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Sleep in the News #1

I’m beginning a semi-regular series of brief descriptions and links to articles on sleep (and sleep justice) in the news.

Welcome to edition #1.

The Conversation logo.
The Conversation logo.

Here we have two interesting articles on The Conversation, both of which speak to the importance of sleep for physical and mental health.

Firstly, a researcher at the University of Birmingham has found that having frequent nightmares in mid-life is a good predictor of future dementia. That’s enough to give you bad dreams in itself.

Secondly, a study at Liverpool John Moores University suggests that quality sleep can protect against a range of respiratory illnesses, including Covid-19. The research found that good sleep was more important than sleep duration for boosting immunity.

All this raises a very important question: does sleep cause these benefits directly or are they colloraries of other personal and sociological factors?

For example, it’s not too far-fetched to assume that people who regularly experience good sleep are likely to already enjoy good health. They probably also eat well and have adequate housing, decent work, social support, opportunities to exercise and all the things that make for a relatively stable and satisfying life. Equally, middle-aged people who have regular nightmares may well suffer from anxiety due to money or career worries, concern over ageing and decreased health and fitness, or life-stage issues such as caring for elderly parents or approaching retirement.

It’s interesting that the article on sleep and respiratory health concludes with a list of ways to improve your sleep. They are all traditional “sleep hygiene” tips: none of them consider the role of wider sociological or environmental factors – the focus of my research.

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A messy problem

The seed of an idea was planted – that of formulating some kind of design research project.

Before anything else, I decided to visually map the problem space that Prof White described in his article – the various causes and effects surrounding what I’d begun to call sleep justice. I also wanted to include an area that Prof White hadn’t touched on: as well as supporting sleep-eroding work practices, capitalism also promotes leisure choices that seek to monopolise and monetise our down time.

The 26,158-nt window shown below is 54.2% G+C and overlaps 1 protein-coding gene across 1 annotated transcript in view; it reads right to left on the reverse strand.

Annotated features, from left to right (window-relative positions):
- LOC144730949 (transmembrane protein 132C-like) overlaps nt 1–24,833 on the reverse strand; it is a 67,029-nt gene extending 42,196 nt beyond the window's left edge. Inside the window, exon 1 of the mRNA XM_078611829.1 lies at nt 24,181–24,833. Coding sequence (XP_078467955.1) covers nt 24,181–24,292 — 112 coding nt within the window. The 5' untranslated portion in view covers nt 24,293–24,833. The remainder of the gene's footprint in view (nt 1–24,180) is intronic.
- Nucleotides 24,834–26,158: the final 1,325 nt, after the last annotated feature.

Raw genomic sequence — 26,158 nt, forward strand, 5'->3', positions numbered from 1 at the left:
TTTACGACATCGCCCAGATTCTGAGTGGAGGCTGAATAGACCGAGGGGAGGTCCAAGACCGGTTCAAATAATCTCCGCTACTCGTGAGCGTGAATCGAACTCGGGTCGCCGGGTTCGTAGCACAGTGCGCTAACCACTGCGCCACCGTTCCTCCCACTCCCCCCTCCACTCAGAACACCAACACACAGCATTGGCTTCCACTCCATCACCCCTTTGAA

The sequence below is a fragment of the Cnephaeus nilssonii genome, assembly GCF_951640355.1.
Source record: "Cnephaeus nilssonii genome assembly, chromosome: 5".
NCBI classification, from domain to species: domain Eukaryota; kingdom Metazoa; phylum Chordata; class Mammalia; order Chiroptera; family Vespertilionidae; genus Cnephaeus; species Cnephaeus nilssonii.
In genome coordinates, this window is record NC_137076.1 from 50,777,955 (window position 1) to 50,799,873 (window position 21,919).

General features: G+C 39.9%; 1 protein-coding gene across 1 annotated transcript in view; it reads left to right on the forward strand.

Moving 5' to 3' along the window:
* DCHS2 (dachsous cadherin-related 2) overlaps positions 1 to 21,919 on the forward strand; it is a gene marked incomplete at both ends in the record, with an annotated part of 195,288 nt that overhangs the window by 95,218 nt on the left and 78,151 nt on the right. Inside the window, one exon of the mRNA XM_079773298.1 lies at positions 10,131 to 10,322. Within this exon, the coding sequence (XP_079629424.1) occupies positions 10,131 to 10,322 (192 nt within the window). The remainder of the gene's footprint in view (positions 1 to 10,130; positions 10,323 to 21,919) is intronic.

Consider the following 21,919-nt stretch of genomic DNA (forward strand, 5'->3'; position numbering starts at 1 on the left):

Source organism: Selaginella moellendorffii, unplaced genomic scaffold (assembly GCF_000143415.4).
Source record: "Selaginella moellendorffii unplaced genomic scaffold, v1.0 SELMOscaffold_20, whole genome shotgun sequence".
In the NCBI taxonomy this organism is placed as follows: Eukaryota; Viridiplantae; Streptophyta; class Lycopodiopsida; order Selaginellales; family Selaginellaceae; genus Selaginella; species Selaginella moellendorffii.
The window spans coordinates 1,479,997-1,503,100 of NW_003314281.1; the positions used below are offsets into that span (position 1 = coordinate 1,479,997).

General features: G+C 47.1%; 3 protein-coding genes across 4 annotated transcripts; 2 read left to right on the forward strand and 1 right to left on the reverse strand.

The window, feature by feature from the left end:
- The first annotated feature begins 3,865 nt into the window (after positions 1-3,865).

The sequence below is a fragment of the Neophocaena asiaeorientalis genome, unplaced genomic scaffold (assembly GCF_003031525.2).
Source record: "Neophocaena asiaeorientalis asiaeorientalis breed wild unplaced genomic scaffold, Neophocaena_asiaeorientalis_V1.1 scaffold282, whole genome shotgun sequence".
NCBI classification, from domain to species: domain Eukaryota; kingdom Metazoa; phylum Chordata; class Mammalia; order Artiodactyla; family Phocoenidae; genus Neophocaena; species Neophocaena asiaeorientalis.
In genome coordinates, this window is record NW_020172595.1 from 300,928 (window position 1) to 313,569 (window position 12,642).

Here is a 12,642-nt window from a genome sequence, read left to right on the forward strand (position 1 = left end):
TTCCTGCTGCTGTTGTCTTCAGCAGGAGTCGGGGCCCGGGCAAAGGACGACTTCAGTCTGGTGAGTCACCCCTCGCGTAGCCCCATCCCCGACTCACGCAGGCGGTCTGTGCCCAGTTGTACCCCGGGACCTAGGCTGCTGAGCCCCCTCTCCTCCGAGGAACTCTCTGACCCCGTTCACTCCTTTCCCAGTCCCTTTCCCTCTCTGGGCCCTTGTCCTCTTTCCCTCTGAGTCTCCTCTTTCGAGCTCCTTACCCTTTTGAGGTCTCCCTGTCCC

Social media, games and other addictive technologies in our pockets and on our wrists; 24 hour shopping, whether online or in-person; round the clock food delivery; endless streaming of music or video. Our relaxing has become has exhausting as our labour and just as damaging for our sleep and our wellbeing.

Trying to make sense of this maze of causes and effects resulted in the following diagram:

A first attempt at making sense of the problem of sleep justice.

The next step was to brainstorm some possible ways that design could be used to intervene, and start to put them in categories:

How could design be used to promote change?

In separating these initial ideas into two columns, I’m not suggesting one is better than the other. If a person has acute insomnia, they need something that will start working asap and effectively address their symptoms. But that’s where so many current interventions stop. What’s needed are solutions that recognise the social and economic causes of sleep injustice and promote long-term structural change.

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In the beginning

In March this year it was my turn to find material for my weekly Zoom reading group. We usually read books but this time we wanted to break things up with something shorter. I trawled some favourite online magazines and came up with this:

Being underslept and out of sync is a political injustice, by Jonathan White, published in Aeon, 22 March 2022.

Screenshot: Aeon magazine

As I messaged the other group members:

It’s a little left field but fascinating and a great model of connecting the dots between politics and various bits of life.

To summarise, Prof Jonathan White argues that contemporary capitalism steals people’s sleep, and steals it unequally, so that some people benefit from others’ deprivation. This is a radical change from the dominant narrative which frames poor sleep as an individual issue to be addressed on an individual basis: I’m anxious, so I need to take sleeping pills; I stay up too late, so I should practice better sleep hygiene habits. Underneath this lies the assumption that poor sleep is the result of unwise choices by lazy, weak-willed individuals unsuited to thriving (or even surviving) under capitalism. Instead, White argues that sleep loss is the direct result of capitalism’s efforts to extract ever increasing value from people’s working hours: shift work, the gig-economy, remote work, etc.

The article sparked something. As I (rather gushingly) emailed the author a couple of weeks later:

It’s been a long time since I’ve read anything as eye-opening and genuinely thought provoking… I so enjoyed the way you systematically and sympathetically drew out the threads of a wicked problem that I hadn’t realised existed.

In his Aeon piece, which was based on a longer more scholarly article in the Journal of Political Philosophy, White reframes poor sleep as a political issue, a social justice issue and – crucially for me – a design issue. As he puts it:

Holding individuals responsible for collective problems is generally a bad idea… More promising is to ask whether existing societies might be redesigned in ways that serve circadian justice… [my bold].

Now there’s a question!

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